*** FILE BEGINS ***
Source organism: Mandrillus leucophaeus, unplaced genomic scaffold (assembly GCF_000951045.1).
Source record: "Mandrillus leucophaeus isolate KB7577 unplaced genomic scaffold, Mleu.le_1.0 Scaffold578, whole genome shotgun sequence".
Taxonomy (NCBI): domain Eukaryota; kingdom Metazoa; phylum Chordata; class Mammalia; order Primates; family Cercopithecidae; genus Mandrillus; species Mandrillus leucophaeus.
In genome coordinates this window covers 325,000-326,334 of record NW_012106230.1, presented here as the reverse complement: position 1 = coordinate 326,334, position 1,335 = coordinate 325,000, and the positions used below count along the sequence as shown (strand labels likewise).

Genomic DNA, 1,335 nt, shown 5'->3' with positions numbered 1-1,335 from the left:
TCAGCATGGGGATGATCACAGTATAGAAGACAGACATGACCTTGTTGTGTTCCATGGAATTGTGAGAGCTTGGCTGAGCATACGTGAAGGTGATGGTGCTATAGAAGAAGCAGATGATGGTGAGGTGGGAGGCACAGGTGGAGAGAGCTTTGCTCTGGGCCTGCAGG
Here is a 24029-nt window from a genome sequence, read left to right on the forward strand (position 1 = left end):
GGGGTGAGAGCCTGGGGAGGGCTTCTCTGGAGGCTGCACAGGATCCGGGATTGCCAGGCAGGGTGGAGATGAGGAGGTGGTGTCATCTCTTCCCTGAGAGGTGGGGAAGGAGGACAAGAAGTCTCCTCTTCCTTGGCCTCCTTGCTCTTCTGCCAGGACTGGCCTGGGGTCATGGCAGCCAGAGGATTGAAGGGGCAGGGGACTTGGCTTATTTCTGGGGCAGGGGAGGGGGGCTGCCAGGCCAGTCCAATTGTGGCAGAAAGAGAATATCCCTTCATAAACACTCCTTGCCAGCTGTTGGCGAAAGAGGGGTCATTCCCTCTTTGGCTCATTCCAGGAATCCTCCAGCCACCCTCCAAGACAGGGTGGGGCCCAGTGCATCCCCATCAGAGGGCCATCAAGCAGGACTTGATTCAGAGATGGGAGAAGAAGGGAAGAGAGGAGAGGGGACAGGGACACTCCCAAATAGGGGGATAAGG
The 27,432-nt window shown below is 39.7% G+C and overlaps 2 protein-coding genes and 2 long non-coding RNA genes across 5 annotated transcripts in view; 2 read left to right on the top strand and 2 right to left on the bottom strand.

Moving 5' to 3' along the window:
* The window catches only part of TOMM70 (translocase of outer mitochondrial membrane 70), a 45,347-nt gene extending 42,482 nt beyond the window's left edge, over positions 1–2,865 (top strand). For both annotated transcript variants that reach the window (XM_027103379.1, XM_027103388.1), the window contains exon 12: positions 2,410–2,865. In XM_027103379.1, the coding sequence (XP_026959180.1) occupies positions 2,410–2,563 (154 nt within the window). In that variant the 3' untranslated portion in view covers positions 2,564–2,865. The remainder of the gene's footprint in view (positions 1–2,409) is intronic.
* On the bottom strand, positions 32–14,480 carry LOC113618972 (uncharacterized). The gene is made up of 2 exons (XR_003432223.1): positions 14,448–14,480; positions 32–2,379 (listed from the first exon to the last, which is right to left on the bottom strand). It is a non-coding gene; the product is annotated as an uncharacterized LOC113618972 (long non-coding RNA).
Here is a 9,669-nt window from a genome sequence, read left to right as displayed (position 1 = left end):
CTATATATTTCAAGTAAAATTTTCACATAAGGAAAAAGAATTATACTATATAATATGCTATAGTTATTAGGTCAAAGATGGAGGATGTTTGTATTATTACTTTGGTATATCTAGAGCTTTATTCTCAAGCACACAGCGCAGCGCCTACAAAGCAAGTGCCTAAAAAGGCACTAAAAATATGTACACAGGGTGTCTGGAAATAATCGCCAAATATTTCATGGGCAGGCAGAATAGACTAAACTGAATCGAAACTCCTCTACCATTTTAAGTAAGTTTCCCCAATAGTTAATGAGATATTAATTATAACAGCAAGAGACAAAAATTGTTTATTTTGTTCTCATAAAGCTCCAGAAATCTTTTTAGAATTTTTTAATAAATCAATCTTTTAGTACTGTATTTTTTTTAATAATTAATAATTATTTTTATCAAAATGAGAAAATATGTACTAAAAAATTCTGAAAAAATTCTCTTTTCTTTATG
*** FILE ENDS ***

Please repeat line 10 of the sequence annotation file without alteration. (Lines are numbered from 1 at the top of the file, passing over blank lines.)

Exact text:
Moving 5' to 3' along the window: